It is also possible to think of the points and frame as “controlling space” in the same way as two stones in a game of Go. There is a balance to be struck between the strength of control (closer is stronger) and the amount of space controlled.

The images below explore Freeman’s concept of a relationship with the horizontals and verticals of the frame.


With the points arranged vertically, there is less sense of controlling space than in the previous images (where the points marked the diagonal of an implied rectangle) but a much stronger line, parallel with the edge of the frame.

Reference, Freeman, M (2007) The Photographer’s Eye. Lewes: Ilex Press

Mamiya RB67 Pro

1 RB67

This is the first model in Mamiya’s RB67 line, introduced in 1970 and replaced by the RB67 Pro S in 1974. It is a modular single-lens reflex, taking ten 6×7 negatives on 120 roll-film, or 20 on 220. The RB stands for Revolving Back, which enables shooting in landscape or portrait format without having to tilt the camera (relevant when using a waist level finder.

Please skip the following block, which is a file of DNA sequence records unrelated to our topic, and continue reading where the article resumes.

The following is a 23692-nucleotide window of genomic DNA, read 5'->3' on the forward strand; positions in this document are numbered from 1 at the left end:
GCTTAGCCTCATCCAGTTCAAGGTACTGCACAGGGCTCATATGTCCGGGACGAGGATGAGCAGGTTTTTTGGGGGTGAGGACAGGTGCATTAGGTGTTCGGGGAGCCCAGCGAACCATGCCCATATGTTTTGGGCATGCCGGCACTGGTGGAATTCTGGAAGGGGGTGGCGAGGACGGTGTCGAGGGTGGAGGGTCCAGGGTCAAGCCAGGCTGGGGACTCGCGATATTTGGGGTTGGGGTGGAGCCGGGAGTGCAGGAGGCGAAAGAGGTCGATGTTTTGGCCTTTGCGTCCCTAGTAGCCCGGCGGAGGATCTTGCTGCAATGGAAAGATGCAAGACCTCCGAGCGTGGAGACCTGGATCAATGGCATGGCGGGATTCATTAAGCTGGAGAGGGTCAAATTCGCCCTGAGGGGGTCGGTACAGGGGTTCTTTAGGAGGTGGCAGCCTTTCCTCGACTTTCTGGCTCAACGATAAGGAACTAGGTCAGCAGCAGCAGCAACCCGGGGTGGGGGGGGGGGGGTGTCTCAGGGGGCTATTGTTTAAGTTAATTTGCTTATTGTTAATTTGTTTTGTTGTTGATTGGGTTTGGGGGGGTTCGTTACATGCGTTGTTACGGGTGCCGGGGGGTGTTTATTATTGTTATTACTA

All parts are interchangeable. A complete camera comprises the body, lens, viewfinder, back adaptor and film back. The body and lens are mechanically linked, so that operating the lever on the right side will return the mirror and cock the shutter. The film back has a separate lever to advance the film; there is a mechanical connection to operate a red warning flag on the film back (and later models have a double-exposure lock). Another mechanical connection prevents the shutter firing with the dark-slide in place and prevents removing the back until the dark-slide is replaced.

The lenses have leaf shutters, with speeds of 1 to 1/400 second and “T”, with flash synch at all speeds. I have 65mm, 127mm and 180mm lenses (32mm, 63mm and 90mm equivalent on 35mm)

The mirror is large, and noisy when it moves. It stays up after taking a shot, until the body is re-cocked, which minimises the risk of mirror-slap. When using the camera on a tripod, the mirror can be locked up.